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Constitution and the Civil War

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The states of the South and those of the North were waging political war against one another on the battleground of Washington, D.C. Eventually this political war turned military with the Confederate bombardment of Fort Sumter. The Constitution of the United States was a contributing factor in sparking this war along with other regional and sectional issues.

There is no doubt that the Constitution helped to usher in the outbreak of the Civil War. By failing to address the issue of slavery at the Constitutional Convention of 1787, its authors doomed slavery to be put off until after 1808 when it was growing due to the demand for cotton that the Industrial Revolution began. The Constitution helped to divide the nation in another way as well, in the argument of state vs. national power. Jefferson Davis, and indeed most southerners, believed that is was "Strange, indeed,...(the Constitution has) proved unavailing to prevent the rise and growth in the Northern states of a political school which has persistently claimed that the government thus formed was not a compact between States, but was in effect a national government, set up above and over the States." This quote characterizes perfectly the belief in the South that the states should be more powerful than national government whereas in the North the situation was opposite. The two effects are the most profound ones the Constitution had in starting the Civil War.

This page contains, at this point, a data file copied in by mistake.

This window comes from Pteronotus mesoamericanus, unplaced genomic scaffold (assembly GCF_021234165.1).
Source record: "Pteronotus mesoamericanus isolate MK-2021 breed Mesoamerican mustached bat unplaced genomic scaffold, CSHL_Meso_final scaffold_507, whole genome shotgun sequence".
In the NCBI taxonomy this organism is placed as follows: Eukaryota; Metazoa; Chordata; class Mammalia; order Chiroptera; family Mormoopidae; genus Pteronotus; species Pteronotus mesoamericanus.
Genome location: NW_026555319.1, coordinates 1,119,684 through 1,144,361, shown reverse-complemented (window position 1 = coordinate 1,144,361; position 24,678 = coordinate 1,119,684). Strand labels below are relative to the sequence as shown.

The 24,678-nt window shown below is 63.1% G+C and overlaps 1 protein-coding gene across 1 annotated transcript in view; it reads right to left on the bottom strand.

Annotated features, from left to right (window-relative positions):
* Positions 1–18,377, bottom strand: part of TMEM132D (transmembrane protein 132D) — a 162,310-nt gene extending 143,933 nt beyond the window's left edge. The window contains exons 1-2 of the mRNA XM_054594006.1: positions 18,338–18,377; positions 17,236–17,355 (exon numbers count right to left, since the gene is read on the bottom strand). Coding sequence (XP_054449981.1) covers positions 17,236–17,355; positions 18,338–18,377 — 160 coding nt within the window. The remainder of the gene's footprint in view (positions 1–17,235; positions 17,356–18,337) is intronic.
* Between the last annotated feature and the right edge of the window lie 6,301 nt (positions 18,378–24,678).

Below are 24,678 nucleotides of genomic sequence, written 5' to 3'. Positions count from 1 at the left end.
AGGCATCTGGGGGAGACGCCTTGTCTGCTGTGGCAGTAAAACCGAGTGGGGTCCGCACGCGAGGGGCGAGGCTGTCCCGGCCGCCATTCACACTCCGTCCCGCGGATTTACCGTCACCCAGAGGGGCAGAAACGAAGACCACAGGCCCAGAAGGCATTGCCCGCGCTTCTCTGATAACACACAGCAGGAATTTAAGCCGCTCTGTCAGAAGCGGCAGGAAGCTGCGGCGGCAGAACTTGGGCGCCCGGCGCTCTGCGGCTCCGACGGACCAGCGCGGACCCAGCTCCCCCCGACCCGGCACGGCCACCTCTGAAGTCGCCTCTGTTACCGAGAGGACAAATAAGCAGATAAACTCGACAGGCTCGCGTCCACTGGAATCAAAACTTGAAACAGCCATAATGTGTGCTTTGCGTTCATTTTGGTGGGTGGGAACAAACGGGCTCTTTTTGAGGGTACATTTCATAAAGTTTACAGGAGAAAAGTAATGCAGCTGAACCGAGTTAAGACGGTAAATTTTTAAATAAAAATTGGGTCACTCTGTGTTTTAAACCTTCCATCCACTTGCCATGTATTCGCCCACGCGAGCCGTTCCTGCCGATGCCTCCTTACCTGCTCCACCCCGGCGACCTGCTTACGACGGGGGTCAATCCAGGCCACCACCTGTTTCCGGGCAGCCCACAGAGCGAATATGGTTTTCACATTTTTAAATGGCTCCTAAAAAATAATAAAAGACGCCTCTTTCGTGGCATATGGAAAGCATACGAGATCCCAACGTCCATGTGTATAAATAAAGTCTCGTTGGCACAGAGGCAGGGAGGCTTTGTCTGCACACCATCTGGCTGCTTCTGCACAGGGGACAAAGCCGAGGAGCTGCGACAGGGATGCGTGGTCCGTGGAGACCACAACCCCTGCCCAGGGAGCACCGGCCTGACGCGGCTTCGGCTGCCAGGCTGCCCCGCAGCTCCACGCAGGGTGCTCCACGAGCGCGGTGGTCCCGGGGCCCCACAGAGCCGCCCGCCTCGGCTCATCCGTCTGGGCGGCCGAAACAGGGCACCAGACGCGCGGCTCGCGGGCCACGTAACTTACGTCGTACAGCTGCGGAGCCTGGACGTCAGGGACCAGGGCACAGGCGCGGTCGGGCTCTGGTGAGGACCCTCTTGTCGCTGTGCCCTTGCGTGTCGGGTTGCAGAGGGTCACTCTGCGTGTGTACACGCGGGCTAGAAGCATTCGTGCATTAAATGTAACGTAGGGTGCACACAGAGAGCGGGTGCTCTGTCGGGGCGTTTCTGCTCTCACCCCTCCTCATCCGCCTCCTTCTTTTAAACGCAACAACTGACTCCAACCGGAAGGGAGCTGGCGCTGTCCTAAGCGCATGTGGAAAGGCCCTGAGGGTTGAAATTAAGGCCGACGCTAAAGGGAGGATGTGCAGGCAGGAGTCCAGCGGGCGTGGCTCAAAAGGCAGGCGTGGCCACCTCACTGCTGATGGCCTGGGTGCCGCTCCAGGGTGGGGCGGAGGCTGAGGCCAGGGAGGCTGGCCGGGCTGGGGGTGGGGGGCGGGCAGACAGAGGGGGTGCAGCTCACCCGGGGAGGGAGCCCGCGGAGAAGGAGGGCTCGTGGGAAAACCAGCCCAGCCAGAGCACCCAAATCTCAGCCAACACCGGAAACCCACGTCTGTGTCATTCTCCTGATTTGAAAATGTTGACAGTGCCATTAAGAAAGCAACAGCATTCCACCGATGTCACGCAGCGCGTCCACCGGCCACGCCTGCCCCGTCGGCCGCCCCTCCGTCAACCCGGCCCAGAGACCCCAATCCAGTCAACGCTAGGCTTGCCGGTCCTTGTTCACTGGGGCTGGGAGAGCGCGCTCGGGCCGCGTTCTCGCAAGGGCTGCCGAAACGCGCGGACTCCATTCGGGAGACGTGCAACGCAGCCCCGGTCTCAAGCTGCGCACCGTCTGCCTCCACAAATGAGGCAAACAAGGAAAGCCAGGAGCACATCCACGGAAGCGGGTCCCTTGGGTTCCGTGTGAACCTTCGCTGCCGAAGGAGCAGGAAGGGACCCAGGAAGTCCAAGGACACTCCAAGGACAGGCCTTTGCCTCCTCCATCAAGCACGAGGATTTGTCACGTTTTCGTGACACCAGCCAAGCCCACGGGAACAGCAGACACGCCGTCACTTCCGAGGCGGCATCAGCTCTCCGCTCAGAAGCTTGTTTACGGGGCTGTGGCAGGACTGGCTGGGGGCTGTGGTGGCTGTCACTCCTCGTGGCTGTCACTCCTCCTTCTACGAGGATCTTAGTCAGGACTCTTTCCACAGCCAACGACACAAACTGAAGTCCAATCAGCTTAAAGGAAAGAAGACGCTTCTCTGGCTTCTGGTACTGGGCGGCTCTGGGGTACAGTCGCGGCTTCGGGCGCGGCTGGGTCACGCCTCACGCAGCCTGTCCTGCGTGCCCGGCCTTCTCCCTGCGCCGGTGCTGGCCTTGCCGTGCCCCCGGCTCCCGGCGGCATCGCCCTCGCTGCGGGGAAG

Regional issues contributed to the beginning of the Civil War as well. The main divide in this area was the morals of slavery. Abolitionists, coming mostly from the North, such as William Lloyd Garrison believed that "Three millions of the American people (referring to slaves) are crushed under the American Union! They are held as slaves, trafficked as merchandise, registered as goods and chattels!" This is in start contrast to the Southern opinion which held that people of color were inferior to whites and should therefore do the heavy labor for the whites. This was very much a hot button issue in the years leading up to the Civil War.

The final, major set of issues dividing the North and the antebellum South were sectional. It is a fact that the South's economy at that time was dependent on slavery. The demand for cotton and other raw materials had skyrocketed since the beginning of the Industrial Revolution. To this demand slaves were needed and the slave industry became even

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